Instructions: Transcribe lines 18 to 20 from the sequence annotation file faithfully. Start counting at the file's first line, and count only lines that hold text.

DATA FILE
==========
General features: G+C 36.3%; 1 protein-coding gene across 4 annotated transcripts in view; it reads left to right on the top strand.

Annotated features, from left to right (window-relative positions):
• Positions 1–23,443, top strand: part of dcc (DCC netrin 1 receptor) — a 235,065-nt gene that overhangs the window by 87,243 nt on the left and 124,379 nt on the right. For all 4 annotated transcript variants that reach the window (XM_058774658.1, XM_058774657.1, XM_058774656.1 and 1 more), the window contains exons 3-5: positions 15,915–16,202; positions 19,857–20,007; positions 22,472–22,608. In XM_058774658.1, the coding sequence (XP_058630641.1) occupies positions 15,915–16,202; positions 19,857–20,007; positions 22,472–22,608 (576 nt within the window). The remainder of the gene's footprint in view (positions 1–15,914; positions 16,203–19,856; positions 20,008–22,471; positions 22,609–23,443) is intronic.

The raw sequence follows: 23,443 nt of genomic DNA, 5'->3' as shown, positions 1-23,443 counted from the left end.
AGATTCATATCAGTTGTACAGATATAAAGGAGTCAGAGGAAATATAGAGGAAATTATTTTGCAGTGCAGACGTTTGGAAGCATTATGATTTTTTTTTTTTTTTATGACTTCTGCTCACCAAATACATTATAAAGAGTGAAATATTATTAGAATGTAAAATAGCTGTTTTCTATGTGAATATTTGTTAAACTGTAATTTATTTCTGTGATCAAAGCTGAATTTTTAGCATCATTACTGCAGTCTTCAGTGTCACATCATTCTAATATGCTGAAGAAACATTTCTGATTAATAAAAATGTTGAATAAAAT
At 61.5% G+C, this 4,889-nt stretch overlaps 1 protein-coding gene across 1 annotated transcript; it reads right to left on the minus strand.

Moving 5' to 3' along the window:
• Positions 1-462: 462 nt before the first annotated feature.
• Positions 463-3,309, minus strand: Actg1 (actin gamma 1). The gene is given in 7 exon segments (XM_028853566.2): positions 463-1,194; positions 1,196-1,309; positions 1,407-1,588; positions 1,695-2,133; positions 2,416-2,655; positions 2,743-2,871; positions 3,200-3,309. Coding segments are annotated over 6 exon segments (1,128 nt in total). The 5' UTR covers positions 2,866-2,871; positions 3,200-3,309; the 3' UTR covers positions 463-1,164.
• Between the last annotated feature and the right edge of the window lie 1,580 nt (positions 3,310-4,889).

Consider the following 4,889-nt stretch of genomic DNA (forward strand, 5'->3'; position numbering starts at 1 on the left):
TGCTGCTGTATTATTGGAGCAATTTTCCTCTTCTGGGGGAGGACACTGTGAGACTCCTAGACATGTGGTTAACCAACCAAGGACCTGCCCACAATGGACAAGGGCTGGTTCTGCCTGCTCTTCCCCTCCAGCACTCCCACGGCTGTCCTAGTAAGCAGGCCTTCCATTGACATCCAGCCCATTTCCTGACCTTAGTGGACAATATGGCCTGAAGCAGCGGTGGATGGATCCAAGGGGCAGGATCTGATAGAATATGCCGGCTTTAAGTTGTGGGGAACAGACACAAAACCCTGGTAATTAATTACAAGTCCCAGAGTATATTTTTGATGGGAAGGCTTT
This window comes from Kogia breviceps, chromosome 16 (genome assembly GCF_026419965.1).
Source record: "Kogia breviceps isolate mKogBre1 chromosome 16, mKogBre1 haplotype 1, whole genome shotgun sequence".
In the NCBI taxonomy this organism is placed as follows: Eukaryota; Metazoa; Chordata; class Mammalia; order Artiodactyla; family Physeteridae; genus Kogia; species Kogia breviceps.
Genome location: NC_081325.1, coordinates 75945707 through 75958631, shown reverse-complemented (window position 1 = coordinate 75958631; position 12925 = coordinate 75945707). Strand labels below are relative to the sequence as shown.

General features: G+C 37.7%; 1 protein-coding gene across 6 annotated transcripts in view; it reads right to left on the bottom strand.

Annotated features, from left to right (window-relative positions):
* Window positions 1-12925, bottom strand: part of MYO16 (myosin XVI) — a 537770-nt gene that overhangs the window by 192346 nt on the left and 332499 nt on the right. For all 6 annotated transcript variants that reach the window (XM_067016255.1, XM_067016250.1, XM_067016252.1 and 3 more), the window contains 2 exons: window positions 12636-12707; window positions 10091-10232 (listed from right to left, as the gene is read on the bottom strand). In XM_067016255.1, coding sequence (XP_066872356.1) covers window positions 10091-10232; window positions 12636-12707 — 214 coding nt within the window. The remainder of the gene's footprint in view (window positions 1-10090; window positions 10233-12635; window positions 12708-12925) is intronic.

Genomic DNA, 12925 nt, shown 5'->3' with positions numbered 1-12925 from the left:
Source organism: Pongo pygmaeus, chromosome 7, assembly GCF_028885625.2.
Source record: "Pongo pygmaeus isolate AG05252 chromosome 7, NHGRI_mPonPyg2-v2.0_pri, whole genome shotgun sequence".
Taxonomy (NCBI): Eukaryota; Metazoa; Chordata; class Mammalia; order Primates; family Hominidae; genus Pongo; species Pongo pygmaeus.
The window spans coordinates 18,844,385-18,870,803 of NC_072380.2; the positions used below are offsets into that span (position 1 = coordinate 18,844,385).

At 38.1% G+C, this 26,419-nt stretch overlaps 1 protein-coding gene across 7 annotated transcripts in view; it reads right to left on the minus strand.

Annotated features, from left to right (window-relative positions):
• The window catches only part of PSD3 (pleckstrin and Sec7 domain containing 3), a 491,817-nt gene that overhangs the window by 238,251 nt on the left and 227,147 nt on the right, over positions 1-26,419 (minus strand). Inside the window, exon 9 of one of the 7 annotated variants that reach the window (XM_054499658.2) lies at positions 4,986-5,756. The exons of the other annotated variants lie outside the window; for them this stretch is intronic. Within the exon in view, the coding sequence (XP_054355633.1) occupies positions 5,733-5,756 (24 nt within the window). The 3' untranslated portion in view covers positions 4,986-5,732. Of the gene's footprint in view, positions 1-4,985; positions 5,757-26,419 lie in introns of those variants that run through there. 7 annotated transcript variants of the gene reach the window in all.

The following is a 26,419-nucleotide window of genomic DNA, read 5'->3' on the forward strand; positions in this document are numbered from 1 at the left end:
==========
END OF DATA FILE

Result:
Annotated features, from left to right (window-relative positions):
* Window positions 1-12925, bottom strand: part of MYO16 (myosin XVI) — a 537770-nt gene that overhangs the window by 192346 nt on the left and 332499 nt on the right. For all 6 annotated transcript variants that reach the window (XM_067016255.1, XM_067016250.1, XM_067016252.1 and 3 more), the window contains 2 exons: window positions 12636-12707; window positions 10091-10232 (listed from right to left, as the gene is read on the bottom strand). In XM_067016255.1, coding sequence (XP_066872356.1) covers window positions 10091-10232; window positions 12636-12707 — 214 coding nt within the window. The remainder of the gene's footprint in view (window positions 1-10090; window positions 10233-12635; window positions 12708-12925) is intronic.

Genomic DNA, 12925 nt, shown 5'->3' with positions numbered 1-12925 from the left: